Mutant spider bites, exposure to radiation, freakish lab accidents, huge sums of wealth or just innate abilities give rise to figures that young and old adore. Super heroes! Their stories can sound just as fantastic as their powers. What if I were to tell you that some fantastic powers are real and transferable? Would you believe me?
I admit it: The sight of needles gives me the shivers. The moment the doc requests a blood sample, I want to hightail it to the next state over. And I am not alone in this viewpoint. Many people despise needles. This apprehension can be bad enough that people forgo medical treatment just to avoid the poke.
Have you experienced the following scenario? You are at a rock concert (or a team-building exercise at work) and lean back into a mosh pit (or group of your co-workers) with the expectation that they will catch you. If you have faith in people, then you would probably lean back and fall. If they catch you, great. If they let you fall, then an enormous “ouch” awaits you.
What thoughts give you a warm fuzzy feeling? A basket of golden retriever puppies or wriggly mewing kittens? Maybe loved ones or friends? We humans evolved to be social creatures. Without a social network, we could potentially face a lonely existence that wreaks havoc on our mental and physical health (Perissinotto, Stijacic Cenzer, & Covinsky, 2012). We are not alone in our need of social contact: Many creatures from the humble bee to the giants of the sea need connections to thrive.
War movies are full of it. Bullets whizzing past the infantry. Supplies dwindling to the last scrap of shoe leather. The enemy advancing ever closer. Morale falling faster than the apple hitting Sir Isaac Newton’s head. Suddenly, a burst of brilliant light emerges from beyond the hills heralding the arrival of reinforcements. The battered infantry is reinvigorated to make that final push on the enemy’s line and claims victory.
A newborn fawn laying in a flowering meadow takes its first wobbly steps and soon gleefully frolics. Unbeknownst to the little fawn, a mountain lion intently watches the little morsel. Fortunately, the fawn’s mother knows the world is full of danger and guides her little one to safety.
Resistance is futile. These words have become the catch phrase of the Borg, an iconic alien race determined to assimilate all life into their collective. With no regard or any compassion, the aliens do what they want to achieve their objective. Being able to quickly adapt, defeating these foes becomes a herculean challenge for the protagonists of Star Trek. In these fictional scenarios, the writers can easily add a happy ending and give the heroes the means for conquering the infamous aliens until they meet again.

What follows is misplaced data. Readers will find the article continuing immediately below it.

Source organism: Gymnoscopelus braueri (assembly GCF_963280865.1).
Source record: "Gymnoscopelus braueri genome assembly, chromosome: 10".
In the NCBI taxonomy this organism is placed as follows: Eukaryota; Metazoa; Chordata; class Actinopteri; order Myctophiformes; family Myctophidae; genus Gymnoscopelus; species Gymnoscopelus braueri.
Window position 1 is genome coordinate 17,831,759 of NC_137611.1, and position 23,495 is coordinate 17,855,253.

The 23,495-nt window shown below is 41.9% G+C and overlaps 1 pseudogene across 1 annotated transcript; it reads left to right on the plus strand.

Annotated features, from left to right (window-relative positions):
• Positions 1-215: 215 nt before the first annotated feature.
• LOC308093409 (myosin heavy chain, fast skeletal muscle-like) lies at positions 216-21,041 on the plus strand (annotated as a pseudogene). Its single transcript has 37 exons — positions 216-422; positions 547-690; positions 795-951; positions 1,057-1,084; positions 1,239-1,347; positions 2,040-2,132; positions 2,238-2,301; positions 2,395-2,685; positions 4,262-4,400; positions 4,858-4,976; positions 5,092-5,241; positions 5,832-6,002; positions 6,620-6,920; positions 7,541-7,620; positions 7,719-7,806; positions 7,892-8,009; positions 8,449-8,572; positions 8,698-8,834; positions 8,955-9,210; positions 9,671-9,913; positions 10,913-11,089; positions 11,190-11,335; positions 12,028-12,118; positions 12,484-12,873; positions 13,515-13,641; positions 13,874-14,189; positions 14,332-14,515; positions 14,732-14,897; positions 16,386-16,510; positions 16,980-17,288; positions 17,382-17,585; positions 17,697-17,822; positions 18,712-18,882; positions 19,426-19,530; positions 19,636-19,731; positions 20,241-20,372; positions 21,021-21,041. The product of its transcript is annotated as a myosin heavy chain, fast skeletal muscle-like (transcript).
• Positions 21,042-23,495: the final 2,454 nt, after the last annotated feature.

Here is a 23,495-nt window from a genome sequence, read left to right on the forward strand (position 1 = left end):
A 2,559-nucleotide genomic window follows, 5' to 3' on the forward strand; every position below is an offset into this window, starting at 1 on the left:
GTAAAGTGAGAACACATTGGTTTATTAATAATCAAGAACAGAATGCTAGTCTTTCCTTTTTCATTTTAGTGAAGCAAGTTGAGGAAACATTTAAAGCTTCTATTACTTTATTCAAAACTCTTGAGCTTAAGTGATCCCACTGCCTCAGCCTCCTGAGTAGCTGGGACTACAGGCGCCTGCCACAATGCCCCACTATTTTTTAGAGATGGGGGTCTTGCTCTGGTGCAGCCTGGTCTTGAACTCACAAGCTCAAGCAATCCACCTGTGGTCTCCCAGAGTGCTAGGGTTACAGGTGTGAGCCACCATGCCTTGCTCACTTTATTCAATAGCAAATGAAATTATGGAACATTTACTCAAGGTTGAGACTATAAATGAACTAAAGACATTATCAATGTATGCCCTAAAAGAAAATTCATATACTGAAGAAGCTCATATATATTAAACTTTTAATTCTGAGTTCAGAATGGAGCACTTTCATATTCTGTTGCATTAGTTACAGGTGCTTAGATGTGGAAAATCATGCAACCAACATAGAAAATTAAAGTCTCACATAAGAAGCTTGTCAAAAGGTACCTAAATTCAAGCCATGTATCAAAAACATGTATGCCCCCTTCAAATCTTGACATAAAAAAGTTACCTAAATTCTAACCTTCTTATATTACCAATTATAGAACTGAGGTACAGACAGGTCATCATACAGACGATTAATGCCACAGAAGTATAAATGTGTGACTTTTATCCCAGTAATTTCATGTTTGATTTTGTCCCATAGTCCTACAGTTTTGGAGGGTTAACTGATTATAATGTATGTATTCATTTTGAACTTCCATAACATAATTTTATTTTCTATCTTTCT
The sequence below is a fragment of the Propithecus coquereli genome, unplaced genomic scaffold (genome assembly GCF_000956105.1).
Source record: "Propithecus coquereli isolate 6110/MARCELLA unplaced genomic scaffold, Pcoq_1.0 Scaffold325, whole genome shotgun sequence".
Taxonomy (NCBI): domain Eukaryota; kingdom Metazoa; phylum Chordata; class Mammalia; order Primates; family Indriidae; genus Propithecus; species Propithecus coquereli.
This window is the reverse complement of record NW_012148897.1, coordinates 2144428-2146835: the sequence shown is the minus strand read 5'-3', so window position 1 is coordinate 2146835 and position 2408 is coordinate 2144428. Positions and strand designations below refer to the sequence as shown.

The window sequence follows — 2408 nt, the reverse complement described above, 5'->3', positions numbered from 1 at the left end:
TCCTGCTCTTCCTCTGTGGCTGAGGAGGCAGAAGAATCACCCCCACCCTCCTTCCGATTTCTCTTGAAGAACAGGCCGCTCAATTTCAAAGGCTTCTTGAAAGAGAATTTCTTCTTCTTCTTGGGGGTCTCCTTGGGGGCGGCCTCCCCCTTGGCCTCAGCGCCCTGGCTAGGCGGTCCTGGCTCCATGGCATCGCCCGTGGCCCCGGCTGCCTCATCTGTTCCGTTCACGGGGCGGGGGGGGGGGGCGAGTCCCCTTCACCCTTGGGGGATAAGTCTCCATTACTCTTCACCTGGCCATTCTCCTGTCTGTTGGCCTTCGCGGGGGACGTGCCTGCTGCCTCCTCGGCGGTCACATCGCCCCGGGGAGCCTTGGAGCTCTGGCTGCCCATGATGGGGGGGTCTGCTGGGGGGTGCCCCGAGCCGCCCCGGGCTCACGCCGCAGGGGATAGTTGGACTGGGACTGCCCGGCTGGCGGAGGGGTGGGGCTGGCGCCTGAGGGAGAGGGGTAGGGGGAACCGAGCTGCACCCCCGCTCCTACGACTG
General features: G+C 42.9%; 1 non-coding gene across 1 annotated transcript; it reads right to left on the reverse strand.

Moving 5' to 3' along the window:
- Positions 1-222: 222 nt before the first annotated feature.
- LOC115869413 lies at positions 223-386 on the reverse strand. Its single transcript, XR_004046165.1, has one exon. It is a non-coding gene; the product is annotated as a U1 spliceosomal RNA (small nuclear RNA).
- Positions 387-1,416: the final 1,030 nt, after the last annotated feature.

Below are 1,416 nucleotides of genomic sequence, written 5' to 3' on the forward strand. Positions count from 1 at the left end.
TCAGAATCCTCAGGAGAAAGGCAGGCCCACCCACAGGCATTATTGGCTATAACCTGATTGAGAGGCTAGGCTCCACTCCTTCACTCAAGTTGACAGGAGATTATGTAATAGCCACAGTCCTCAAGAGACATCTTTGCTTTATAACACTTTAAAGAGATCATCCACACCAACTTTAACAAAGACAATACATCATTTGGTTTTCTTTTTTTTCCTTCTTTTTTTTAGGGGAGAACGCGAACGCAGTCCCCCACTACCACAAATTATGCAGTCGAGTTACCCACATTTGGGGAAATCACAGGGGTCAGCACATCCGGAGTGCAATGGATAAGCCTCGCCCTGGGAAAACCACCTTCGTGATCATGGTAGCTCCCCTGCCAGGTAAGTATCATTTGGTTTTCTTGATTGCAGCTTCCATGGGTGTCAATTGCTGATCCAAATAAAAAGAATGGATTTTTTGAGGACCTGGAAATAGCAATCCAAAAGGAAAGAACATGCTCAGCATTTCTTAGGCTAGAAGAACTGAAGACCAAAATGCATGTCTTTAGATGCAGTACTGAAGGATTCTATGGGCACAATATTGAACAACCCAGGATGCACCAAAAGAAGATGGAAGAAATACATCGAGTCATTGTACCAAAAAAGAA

The feverish pace of technological evolution during the twentieth century must have been mind-boggling. My grandparents (one born in the nineteenth century and the others born slightly after the start of the twentieth century) had front row seats to witness the transition from horse carts to automobiles, from hot air balloons to trans-oceanic flights, from communicating via telegrams to watching television and using phones, and from cooking over a wood-burning stove to using microwaves. My grandparents and parents also witnessed the emergence of computers, and people walking on the moon. Compared to the last century, technology may not appear to be evolving as rapidly, but it does.
From the window, I still note the presence of winter. I grab my blanket to avoid the cold draft’s frigid grasp. Low and behold, I start seeing small pops of color piercing the stark white blanket of snow. Crocuses of every shade imaginable herald the long-awaiting news of the winter’s ending reign of tyranny. The crocuses also foretell the ominous arrival of … bunnies!
What do redwoods, quahog clams, Greenland sharks, bowhead whales, and Galapagos tortoises have in common? Although this sounds like a riddle that could keep the greatest of philosophers up at night, the answer is quite simple: These organisms are among the longest-lived on the planet. While these organisms will outlive us by hundreds to thousands of years, we still have many things in common, including the need to regularly replenish the proteins we make (and which make us).